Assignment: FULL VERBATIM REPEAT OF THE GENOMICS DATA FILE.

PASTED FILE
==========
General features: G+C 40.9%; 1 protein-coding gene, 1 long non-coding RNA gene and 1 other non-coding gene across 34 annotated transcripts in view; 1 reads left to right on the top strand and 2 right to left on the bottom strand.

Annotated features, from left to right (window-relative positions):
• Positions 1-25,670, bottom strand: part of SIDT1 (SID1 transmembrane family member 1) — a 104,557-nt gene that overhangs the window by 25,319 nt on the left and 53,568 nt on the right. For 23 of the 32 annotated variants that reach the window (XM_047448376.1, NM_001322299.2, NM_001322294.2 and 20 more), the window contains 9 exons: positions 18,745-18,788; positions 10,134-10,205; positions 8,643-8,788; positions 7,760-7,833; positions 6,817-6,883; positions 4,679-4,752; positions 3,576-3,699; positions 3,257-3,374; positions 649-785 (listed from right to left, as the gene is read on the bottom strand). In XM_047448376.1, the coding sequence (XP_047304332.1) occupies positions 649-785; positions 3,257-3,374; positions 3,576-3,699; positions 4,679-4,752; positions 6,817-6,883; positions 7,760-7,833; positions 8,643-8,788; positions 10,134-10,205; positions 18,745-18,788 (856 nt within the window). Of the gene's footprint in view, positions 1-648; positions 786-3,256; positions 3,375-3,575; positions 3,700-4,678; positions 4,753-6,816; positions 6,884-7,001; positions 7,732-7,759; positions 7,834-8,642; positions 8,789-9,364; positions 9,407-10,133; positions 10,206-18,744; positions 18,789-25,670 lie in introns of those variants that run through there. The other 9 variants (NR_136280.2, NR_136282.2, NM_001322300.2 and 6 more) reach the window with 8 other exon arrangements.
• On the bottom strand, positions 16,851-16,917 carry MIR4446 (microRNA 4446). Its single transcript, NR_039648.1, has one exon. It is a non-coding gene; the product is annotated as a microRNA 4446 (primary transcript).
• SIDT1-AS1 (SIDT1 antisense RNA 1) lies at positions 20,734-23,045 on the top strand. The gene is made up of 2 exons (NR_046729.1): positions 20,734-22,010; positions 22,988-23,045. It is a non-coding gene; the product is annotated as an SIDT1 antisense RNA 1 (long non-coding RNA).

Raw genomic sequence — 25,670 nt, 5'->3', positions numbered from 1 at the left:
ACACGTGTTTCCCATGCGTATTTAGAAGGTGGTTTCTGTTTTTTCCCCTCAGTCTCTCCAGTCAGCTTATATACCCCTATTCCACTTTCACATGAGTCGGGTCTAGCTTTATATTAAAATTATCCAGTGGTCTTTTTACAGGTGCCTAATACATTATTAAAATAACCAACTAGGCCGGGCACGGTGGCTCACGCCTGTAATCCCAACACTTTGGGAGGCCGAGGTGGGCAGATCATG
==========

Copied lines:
General features: G+C 40.9%; 1 protein-coding gene, 1 long non-coding RNA gene and 1 other non-coding gene across 34 annotated transcripts in view; 1 reads left to right on the top strand and 2 right to left on the bottom strand.

Annotated features, from left to right (window-relative positions):
• Positions 1-25,670, bottom strand: part of SIDT1 (SID1 transmembrane family member 1) — a 104,557-nt gene that overhangs the window by 25,319 nt on the left and 53,568 nt on the right. For 23 of the 32 annotated variants that reach the window (XM_047448376.1, NM_001322299.2, NM_001322294.2 and 20 more), the window contains 9 exons: positions 18,745-18,788; positions 10,134-10,205; positions 8,643-8,788; positions 7,760-7,833; positions 6,817-6,883; positions 4,679-4,752; positions 3,576-3,699; positions 3,257-3,374; positions 649-785 (listed from right to left, as the gene is read on the bottom strand). In XM_047448376.1, the coding sequence (XP_047304332.1) occupies positions 649-785; positions 3,257-3,374; positions 3,576-3,699; positions 4,679-4,752; positions 6,817-6,883; positions 7,760-7,833; positions 8,643-8,788; positions 10,134-10,205; positions 18,745-18,788 (856 nt within the window). Of the gene's footprint in view, positions 1-648; positions 786-3,256; positions 3,375-3,575; positions 3,700-4,678; positions 4,753-6,816; positions 6,884-7,001; positions 7,732-7,759; positions 7,834-8,642; positions 8,789-9,364; positions 9,407-10,133; positions 10,206-18,744; positions 18,789-25,670 lie in introns of those variants that run through there. The other 9 variants (NR_136280.2, NR_136282.2, NM_001322300.2 and 6 more) reach the window with 8 other exon arrangements.
• On the bottom strand, positions 16,851-16,917 carry MIR4446 (microRNA 4446). Its single transcript, NR_039648.1, has one exon. It is a non-coding gene; the product is annotated as a microRNA 4446 (primary transcript).
• SIDT1-AS1 (SIDT1 antisense RNA 1) lies at positions 20,734-23,045 on the top strand. The gene is made up of 2 exons (NR_046729.1): positions 20,734-22,010; positions 22,988-23,045. It is a non-coding gene; the product is annotated as an SIDT1 antisense RNA 1 (long non-coding RNA).

Raw genomic sequence — 25,670 nt, 5'->3', positions numbered from 1 at the left:
ACACGTGTTTCCCATGCGTATTTAGAAGGTGGTTTCTGTTTTTTCCCCTCAGTCTCTCCAGTCAGCTTATATACCCCTATTCCACTTTCACATGAGTCGGGTCTAGCTTTATATTAAAATTATCCAGTGGTCTTTTTACAGGTGCCTAATACATTATTAAAATAACCAACTAGGCCGGGCACGGTGGCTCACGCCTGTAATCCCAACACTTTGGGAGGCCGAGGTGGGCAGATCATG